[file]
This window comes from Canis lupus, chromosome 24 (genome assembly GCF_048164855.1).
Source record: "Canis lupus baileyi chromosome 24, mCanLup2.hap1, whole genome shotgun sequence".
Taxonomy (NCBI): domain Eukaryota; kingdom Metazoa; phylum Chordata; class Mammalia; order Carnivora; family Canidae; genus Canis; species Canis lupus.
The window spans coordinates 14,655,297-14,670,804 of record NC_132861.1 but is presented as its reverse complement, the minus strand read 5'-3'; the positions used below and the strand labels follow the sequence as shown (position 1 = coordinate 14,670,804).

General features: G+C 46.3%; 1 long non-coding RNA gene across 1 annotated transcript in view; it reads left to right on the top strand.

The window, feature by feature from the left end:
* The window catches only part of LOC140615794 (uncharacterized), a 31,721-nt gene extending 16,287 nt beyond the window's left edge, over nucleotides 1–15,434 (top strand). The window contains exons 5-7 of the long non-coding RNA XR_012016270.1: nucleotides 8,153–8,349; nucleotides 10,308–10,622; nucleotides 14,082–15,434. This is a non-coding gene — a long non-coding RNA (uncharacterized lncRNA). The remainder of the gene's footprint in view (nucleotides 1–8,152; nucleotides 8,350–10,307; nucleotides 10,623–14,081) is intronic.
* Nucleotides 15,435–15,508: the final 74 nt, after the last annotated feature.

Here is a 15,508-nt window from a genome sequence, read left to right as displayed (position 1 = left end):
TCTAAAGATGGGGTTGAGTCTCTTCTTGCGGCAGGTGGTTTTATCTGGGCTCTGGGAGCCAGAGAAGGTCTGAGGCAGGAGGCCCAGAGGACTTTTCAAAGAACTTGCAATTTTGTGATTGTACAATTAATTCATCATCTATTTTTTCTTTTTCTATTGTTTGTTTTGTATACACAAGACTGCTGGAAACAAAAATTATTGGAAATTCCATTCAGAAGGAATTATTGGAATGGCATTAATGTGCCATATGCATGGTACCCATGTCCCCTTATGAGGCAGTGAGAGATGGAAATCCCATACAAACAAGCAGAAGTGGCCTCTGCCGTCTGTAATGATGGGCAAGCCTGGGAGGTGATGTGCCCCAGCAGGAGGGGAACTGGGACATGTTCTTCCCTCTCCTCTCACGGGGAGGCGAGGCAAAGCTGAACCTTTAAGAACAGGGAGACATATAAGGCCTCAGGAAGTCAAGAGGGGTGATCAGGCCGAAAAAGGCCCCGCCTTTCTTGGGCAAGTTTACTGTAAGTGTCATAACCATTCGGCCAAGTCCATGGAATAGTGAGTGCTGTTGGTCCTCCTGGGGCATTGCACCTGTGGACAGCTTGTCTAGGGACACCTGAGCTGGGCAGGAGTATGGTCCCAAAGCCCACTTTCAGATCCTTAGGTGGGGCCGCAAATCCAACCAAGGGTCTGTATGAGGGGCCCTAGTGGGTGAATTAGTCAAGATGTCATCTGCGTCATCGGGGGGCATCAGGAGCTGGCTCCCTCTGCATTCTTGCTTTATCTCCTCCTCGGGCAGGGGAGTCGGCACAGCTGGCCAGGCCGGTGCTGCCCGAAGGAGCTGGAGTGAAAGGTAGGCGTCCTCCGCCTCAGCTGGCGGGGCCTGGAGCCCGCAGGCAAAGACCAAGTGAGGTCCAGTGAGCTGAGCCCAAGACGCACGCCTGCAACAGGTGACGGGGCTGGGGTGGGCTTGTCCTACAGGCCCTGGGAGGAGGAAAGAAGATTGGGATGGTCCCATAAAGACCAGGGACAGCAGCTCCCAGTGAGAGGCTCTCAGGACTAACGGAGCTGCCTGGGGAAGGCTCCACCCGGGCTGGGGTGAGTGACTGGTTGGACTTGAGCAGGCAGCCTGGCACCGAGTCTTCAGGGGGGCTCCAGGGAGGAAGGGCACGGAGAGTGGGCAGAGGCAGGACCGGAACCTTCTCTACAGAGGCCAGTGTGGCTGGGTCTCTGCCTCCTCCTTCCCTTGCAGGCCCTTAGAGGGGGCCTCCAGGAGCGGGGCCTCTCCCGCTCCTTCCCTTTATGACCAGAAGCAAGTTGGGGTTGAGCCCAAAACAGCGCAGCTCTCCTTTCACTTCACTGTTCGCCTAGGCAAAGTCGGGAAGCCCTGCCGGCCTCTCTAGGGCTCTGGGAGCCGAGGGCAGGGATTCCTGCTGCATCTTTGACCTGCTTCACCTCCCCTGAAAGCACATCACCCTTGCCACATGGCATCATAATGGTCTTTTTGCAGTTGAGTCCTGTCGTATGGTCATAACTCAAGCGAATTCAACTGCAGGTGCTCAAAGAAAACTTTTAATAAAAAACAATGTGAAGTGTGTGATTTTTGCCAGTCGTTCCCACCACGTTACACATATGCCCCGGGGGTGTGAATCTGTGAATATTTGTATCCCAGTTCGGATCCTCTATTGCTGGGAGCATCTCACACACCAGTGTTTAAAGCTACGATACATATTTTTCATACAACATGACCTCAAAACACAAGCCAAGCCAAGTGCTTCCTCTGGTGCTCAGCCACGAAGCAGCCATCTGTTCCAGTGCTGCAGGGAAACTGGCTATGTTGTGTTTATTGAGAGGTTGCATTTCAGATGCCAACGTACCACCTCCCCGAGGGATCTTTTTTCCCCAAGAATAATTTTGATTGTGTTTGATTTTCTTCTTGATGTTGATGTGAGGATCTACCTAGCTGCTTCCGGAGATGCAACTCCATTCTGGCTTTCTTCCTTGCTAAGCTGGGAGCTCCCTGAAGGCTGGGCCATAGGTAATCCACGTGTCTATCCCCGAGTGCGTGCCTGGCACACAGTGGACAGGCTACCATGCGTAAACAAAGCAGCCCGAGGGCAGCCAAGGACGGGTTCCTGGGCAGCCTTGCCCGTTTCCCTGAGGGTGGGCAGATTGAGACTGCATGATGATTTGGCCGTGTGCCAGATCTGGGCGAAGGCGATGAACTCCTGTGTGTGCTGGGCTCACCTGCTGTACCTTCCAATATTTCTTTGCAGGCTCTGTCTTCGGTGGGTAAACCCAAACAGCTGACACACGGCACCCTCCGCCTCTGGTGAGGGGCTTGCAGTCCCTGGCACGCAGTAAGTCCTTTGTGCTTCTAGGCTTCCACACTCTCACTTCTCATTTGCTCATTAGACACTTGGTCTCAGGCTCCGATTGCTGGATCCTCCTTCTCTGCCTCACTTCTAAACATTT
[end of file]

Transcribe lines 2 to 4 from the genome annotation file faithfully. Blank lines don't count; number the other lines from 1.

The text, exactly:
Source record: "Canis lupus baileyi chromosome 24, mCanLup2.hap1, whole genome shotgun sequence".
Taxonomy (NCBI): domain Eukaryota; kingdom Metazoa; phylum Chordata; class Mammalia; order Carnivora; family Canidae; genus Canis; species Canis lupus.
The window spans coordinates 14,655,297-14,670,804 of record NC_132861.1 but is presented as its reverse complement, the minus strand read 5'-3'; the positions used below and the strand labels follow the sequence as shown (position 1 = coordinate 14,670,804).